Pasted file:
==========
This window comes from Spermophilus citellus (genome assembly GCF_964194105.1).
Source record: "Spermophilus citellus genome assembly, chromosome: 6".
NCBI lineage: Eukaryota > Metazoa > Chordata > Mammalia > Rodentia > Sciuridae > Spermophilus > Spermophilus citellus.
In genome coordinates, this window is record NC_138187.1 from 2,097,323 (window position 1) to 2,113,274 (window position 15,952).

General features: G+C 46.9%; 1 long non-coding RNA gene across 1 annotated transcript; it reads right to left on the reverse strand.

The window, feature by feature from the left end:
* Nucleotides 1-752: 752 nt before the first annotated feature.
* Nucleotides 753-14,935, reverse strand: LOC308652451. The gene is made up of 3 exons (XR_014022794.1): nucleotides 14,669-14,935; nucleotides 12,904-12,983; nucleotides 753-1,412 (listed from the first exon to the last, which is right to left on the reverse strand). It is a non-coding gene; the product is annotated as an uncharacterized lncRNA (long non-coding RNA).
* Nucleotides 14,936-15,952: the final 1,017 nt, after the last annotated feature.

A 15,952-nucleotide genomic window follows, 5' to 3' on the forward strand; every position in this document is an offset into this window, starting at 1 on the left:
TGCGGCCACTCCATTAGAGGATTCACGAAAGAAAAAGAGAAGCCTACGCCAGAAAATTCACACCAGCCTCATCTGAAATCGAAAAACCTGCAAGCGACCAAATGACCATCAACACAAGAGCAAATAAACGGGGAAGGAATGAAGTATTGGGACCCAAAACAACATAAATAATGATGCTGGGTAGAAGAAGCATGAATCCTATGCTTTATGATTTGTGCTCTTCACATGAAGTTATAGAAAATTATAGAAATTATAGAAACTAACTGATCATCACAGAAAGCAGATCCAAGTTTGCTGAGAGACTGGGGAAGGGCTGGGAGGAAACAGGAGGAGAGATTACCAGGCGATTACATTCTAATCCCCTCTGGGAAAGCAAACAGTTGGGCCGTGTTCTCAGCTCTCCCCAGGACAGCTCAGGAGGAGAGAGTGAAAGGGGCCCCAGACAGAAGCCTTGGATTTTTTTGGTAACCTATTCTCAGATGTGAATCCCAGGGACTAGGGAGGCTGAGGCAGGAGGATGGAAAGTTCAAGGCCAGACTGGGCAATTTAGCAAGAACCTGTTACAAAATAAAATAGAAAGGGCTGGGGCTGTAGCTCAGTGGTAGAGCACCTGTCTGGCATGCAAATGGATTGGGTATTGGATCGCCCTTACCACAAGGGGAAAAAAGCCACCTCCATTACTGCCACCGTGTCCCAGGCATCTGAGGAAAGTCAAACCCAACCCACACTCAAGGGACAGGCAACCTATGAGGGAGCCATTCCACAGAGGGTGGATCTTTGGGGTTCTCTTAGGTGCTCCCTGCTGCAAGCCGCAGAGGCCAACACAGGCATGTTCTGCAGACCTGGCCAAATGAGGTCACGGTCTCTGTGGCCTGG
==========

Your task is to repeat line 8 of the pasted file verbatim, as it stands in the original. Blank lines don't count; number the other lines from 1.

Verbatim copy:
* Nucleotides 753-14,935, reverse strand: LOC308652451. The gene is made up of 3 exons (XR_014022794.1): nucleotides 14,669-14,935; nucleotides 12,904-12,983; nucleotides 753-1,412 (listed from the first exon to the last, which is right to left on the reverse strand). It is a non-coding gene; the product is annotated as an uncharacterized lncRNA (long non-coding RNA).